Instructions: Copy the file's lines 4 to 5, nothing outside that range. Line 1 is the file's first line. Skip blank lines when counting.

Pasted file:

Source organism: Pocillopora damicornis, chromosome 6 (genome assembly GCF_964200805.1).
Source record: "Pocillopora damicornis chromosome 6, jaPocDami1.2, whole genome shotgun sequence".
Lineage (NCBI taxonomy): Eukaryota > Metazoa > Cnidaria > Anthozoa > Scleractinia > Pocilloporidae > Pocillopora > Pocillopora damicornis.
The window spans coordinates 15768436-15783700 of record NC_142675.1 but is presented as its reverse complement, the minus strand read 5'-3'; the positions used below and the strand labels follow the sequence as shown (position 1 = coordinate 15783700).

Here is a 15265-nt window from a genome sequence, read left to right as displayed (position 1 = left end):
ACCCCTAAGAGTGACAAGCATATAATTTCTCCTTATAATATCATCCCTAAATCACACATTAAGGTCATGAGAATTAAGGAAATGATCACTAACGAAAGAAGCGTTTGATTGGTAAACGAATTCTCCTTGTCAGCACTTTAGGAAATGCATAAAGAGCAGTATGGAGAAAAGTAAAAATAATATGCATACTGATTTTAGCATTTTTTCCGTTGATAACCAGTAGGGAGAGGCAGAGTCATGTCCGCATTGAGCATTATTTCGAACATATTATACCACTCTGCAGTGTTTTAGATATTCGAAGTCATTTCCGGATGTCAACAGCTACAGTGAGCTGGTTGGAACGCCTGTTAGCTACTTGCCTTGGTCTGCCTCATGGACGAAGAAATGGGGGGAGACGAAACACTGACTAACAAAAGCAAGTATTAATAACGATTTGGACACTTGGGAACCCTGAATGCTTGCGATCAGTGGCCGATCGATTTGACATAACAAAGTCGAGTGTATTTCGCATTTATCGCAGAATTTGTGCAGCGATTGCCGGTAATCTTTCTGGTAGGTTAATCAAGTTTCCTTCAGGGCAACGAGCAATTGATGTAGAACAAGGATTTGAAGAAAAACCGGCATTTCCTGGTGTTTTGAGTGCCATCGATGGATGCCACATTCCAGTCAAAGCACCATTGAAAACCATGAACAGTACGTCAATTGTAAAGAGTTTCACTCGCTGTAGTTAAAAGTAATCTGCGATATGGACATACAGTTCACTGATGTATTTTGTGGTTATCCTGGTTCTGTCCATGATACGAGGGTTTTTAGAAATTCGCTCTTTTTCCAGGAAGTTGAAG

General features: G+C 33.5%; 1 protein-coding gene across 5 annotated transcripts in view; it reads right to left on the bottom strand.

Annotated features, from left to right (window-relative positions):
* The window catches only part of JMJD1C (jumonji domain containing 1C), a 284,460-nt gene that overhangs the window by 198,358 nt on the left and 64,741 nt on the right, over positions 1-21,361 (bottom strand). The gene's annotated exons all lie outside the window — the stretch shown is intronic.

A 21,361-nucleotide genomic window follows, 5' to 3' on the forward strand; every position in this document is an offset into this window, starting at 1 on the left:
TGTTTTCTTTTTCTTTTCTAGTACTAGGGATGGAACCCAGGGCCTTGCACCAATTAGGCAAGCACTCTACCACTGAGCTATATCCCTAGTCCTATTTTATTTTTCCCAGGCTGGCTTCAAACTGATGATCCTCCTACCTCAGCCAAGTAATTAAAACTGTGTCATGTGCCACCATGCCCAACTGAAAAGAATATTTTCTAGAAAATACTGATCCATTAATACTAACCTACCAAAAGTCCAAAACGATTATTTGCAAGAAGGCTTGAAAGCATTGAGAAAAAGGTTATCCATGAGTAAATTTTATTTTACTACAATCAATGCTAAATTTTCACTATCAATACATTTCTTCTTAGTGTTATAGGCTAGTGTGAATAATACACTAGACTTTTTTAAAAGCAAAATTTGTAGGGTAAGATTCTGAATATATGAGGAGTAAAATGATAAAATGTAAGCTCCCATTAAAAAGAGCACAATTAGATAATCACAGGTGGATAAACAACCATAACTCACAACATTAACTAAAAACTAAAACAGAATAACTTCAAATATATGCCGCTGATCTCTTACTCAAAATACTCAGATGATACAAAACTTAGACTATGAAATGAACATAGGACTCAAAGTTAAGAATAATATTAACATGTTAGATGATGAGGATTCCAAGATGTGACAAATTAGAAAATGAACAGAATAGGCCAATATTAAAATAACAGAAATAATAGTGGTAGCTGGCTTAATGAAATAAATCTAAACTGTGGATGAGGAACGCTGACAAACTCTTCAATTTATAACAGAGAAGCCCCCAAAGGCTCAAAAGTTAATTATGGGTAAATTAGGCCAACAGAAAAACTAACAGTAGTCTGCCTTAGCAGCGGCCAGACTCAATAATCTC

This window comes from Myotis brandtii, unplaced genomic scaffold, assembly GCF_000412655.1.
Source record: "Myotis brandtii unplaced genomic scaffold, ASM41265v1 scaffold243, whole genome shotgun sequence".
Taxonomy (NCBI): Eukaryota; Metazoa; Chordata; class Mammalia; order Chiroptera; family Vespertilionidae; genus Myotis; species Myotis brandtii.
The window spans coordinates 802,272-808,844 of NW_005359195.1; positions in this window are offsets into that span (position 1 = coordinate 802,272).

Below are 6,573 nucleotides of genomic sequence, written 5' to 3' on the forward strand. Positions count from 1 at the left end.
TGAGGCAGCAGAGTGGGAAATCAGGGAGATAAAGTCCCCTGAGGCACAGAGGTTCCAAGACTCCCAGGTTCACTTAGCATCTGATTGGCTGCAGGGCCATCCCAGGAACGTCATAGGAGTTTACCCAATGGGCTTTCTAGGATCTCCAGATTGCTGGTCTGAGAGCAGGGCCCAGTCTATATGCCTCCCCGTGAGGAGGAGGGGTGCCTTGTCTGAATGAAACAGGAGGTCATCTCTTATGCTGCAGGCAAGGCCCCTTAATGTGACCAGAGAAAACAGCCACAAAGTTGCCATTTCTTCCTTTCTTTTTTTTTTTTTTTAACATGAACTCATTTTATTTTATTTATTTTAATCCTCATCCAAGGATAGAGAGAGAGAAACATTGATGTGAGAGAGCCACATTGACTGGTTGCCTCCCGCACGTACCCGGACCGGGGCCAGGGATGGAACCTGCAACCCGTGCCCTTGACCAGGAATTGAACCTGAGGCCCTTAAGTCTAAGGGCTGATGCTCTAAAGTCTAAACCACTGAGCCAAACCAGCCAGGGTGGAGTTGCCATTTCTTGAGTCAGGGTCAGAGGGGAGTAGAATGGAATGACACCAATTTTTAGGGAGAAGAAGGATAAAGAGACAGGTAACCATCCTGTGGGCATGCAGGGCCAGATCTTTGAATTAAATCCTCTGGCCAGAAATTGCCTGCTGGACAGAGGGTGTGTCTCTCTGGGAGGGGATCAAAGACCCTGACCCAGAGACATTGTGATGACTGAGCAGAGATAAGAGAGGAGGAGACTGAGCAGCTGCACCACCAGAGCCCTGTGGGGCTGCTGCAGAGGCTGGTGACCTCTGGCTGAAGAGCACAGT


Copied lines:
The window spans coordinates 15768436-15783700 of record NC_142675.1 but is presented as its reverse complement, the minus strand read 5'-3'; the positions used below and the strand labels follow the sequence as shown (position 1 = coordinate 15783700).

Here is a 15265-nt window from a genome sequence, read left to right as displayed (position 1 = left end):